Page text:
As seen from the perspective of 1492, the medieval expansion of Latin Europe was nowhere as dramatic or enduring as in the Iberian Peninsula and the Atlantic. Its Christian kingdoms continued their advance against Al-Andalus up to 1492, whereas territorial expansion elsewhere against the Muslim world had either ceased or subsided by the late 13th century. Castile and Portugal also transformed the Atlantic Ocean from the inaccessible dead-end of Eurasia into the most promising avenue for European expansion for the first time in history. The articles collected in this volume explore the causes and the nature of this expansion, from a variety of historical traditions. They investigate the extent to which the ’transference’ of Mediterranean traditions aided this process; the characteristics of Iberian conflict that eventually led to the success of its Christian kingdoms; and the motives for launching, and techniques for running, the first European ’overseas empires’ in the unfolding Atlantic frontier. In the process they illuminate the new identities and cultural interactions that this expansion produced in its wake, while the new introduction sets them in the broader context.
Table of Contents
Contents: Contents: Introduction; Bibliography; Part I The Background: The expedition of the brothers Vivaldi: new archival evidence, Jill Moore; The role of the Italian merchant class in Renaissance and discoveries, Thomas Goldstein; The origins of the European Atlantic, Felipe Fernández-Armesto. Part II Peninsular Reconquests: The survival of a notion of Reconquista in late 10th- and 11th-century León, Felipe Fernández-Armesto; Reconquest and crusade in Spain c.1050-1150, R.A. Fletcher; The frontier and Castilian liberties, Claudio Sánchez Albornoz; Trading with the ‘other’: economic exchanges between Jews, Muslims, and Christians in late medieval northern Castile, Teofilo F. Ruiz; From the Reconquista to Portugal Islâmico: Islamic heritage in the shifting discourses of Portuguese historiography and national identity, Abdoolkarim Vakil; The Reconquest as crusade in the anonymous De expugatione Lyxbonensi, Stephen Lay. Part III The Castilian Ocean: The Atlantic islands and the development of southern Castile at the turn of the 15th century, Carlos-Alberto Campos; Castile, Portugal and the Canary Islands: claims and counterclaims, 1344-1479, Joseph F. O’Callaghan; An ecohistory of the Canary islands: a precursor of European colonialization in the New World and Australia, Alfred W. Crosby. Part IV The Portuguese Ocean: White kings on black kings: Rui de Pina and the problem of black African sovereignty, P.E. Russell; Prince Henry the Navigator: the rise and fall of a culture hero, P.E. Russell; Before Columbus: Portugal’s African prelude to the Middle Passage and contribution to discourse on race and slavery, A.J.R. Russell-Wood; Slavery and slaving in the Portuguese Atlantic (to about 1500), Anthony Luttrell; Feudal and demesnial forms of Portuguese colonization in the Atlantic zone in the 14th and 15th centuries, especially under Henry the Navigator, Charles Verlinden; The settlement of Madeira and the sugar cane plantations, Virginia Rau; How the South was won - and how Portuguese discoveries began, P.E.H. Hair; Index.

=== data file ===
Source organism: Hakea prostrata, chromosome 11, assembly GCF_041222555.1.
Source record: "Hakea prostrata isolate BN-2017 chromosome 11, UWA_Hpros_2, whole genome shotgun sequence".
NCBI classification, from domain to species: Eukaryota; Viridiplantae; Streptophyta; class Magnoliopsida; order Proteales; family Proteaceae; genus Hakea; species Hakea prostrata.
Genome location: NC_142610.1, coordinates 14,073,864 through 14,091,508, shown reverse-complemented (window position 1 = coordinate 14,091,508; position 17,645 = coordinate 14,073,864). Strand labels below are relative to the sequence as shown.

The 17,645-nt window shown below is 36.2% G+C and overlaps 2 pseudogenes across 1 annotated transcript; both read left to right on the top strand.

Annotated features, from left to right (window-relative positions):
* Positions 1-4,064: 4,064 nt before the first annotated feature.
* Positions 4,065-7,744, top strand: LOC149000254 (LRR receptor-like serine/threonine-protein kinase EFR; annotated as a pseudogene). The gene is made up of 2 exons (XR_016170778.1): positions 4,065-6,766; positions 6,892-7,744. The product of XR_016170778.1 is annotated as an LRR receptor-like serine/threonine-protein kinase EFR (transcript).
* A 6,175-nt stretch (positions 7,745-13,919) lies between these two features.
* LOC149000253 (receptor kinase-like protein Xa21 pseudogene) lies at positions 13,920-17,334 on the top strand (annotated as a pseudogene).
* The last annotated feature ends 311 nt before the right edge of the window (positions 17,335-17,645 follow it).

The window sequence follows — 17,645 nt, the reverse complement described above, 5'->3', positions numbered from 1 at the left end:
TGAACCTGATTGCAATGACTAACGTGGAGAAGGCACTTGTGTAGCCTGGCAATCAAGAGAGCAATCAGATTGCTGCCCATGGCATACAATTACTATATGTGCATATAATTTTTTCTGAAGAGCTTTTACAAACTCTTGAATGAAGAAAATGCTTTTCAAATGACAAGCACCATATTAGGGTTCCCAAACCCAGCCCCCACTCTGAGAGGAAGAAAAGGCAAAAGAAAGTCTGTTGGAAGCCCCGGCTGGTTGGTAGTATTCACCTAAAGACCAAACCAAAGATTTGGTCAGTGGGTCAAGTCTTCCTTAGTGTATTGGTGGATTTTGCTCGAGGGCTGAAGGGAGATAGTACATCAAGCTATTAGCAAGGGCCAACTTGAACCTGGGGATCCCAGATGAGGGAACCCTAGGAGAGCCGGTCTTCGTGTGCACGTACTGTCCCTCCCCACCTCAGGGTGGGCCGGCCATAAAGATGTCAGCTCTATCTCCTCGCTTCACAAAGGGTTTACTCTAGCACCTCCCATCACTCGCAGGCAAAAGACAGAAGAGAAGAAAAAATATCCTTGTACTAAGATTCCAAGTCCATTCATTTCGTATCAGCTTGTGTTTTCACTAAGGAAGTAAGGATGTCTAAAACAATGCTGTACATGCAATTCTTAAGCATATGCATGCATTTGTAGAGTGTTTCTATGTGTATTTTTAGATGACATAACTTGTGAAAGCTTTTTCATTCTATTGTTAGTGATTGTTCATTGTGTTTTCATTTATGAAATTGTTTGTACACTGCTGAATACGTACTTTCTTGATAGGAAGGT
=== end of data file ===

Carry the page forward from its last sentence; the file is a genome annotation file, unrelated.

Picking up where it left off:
'There is much to admire in this collection of essays. Readers of this Journal will find in it a multifaceted, stimulating and useful account of Iberian expansion into the Atlantic in the fifteenth century.' International Journal of Maritime History